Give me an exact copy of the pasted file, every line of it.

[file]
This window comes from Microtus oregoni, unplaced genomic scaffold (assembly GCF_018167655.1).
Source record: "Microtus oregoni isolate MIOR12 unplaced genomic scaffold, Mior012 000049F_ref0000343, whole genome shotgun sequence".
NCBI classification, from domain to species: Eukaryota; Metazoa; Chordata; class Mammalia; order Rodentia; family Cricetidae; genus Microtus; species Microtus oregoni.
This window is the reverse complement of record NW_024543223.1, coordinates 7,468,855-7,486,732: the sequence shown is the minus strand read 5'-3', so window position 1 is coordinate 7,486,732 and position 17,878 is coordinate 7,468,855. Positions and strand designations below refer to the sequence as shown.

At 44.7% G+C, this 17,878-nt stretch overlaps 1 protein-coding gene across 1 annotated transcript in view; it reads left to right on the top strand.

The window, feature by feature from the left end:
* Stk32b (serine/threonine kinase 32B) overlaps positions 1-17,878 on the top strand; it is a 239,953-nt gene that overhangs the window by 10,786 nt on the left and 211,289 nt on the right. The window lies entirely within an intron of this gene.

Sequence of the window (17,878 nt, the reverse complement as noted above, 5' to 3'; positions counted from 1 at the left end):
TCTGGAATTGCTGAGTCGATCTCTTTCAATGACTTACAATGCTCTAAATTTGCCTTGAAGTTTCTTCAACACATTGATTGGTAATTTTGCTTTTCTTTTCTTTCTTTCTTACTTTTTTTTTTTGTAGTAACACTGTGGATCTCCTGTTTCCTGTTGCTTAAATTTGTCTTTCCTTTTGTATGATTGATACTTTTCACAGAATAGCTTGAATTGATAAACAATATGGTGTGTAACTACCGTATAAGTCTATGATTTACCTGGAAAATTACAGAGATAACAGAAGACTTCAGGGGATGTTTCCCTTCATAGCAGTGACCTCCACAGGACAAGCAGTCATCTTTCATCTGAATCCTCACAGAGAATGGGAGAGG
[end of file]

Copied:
This window comes from Microtus oregoni, unplaced genomic scaffold (assembly GCF_018167655.1).
Source record: "Microtus oregoni isolate MIOR12 unplaced genomic scaffold, Mior012 000049F_ref0000343, whole genome shotgun sequence".
NCBI classification, from domain to species: Eukaryota; Metazoa; Chordata; class Mammalia; order Rodentia; family Cricetidae; genus Microtus; species Microtus oregoni.
This window is the reverse complement of record NW_024543223.1, coordinates 7,468,855-7,486,732: the sequence shown is the minus strand read 5'-3', so window position 1 is coordinate 7,486,732 and position 17,878 is coordinate 7,468,855. Positions and strand designations below refer to the sequence as shown.

At 44.7% G+C, this 17,878-nt stretch overlaps 1 protein-coding gene across 1 annotated transcript in view; it reads left to right on the top strand.

The window, feature by feature from the left end:
* Stk32b (serine/threonine kinase 32B) overlaps positions 1-17,878 on the top strand; it is a 239,953-nt gene that overhangs the window by 10,786 nt on the left and 211,289 nt on the right. The window lies entirely within an intron of this gene.

Sequence of the window (17,878 nt, the reverse complement as noted above, 5' to 3'; positions counted from 1 at the left end):
TCTGGAATTGCTGAGTCGATCTCTTTCAATGACTTACAATGCTCTAAATTTGCCTTGAAGTTTCTTCAACACATTGATTGGTAATTTTGCTTTTCTTTTCTTTCTTTCTTACTTTTTTTTTTTGTAGTAACACTGTGGATCTCCTGTTTCCTGTTGCTTAAATTTGTCTTTCCTTTTGTATGATTGATACTTTTCACAGAATAGCTTGAATTGATAAACAATATGGTGTGTAACTACCGTATAAGTCTATGATTTACCTGGAAAATTACAGAGATAACAGAAGACTTCAGGGGATGTTTCCCTTCATAGCAGTGACCTCCACAGGACAAGCAGTCATCTTTCATCTGAATCCTCACAGAGAATGGGAGAGG